26 March 2014
The University of the Sunshine Coast has been awarded $3.88 million in Australian Government aid funding to help teachers strengthen their skills and boost outcomes for school students across Indonesia’s Papua province.
USC’s International Projects Group was awarded the Department of Foreign Affairs and Trade funding for a large Government Partnership For Development initiative called ‘Increasing education capacity in Papua, Indonesia’.
USC Professor Emeritus Merv Hyde, Academic Director of the International Projects Group, said his team was thrilled to start the project this month.
“This is enduring recognition of USC’s capacity and our place in this highly-contested and competitive sector,” he said.
Expected to take two and a half years, the project will involve more than 20 academic staff from the University, research partners the Australian Council of Education Research, Education Queensland and schools across the Sunshine Coast.
USC academic Dr Bill Allen will lead the teaching and staff development components and the project will be administered by IPG Manager Suzanne Burford.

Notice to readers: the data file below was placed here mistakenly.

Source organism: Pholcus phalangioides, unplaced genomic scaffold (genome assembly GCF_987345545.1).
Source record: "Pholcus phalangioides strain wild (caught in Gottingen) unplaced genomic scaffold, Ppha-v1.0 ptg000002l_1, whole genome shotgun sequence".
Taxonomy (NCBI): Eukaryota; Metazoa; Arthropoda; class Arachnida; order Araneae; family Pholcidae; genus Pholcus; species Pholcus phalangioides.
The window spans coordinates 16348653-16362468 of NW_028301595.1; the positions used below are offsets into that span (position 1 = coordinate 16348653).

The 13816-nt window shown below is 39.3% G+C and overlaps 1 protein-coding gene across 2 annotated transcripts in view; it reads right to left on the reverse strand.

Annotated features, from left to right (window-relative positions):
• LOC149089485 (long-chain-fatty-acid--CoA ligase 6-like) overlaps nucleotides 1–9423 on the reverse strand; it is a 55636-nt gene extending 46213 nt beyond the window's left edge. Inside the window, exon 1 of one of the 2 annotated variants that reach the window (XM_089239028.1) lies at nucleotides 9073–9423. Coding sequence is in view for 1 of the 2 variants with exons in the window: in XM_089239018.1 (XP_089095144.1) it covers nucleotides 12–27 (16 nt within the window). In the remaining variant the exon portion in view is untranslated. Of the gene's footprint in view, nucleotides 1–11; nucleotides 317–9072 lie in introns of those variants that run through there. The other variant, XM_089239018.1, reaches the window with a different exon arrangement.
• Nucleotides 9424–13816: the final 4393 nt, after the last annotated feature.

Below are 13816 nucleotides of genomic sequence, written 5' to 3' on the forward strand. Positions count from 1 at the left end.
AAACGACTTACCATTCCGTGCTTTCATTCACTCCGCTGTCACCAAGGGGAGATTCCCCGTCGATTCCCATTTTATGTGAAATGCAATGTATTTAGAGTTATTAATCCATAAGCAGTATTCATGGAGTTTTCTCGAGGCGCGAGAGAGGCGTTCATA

Professor Hyde said there would be teaching, research and exchange opportunities for USC staff and students, with most of the project operating in Papua and some components delivered on campus at Sippy Downs.
“In Papua we’ll be working with teachers and principals from primary, secondary and special education schools, provincial and district education officials, and tertiary teacher educators,” he said.
“There will be particular focus on the rural and highland regions. We want to engage educators in systemic change towards increased teacher competency, stronger curriculum outcomes, more supportive and inclusive school environments and the production of learning materials.”
The project builds on USC’s established relationship with the Department of Education, Youth and Sport in the Papua province.
The Government Partnerships for Development program supports activities by Australian public sector organisations, including universities, and their counterparts in countries receiving Australian official development assistance.
These activities must focus on assisting the economic development and welfare of the partner developing country, including the transfer of skills, knowledge and expertise.
— Julie Schomberg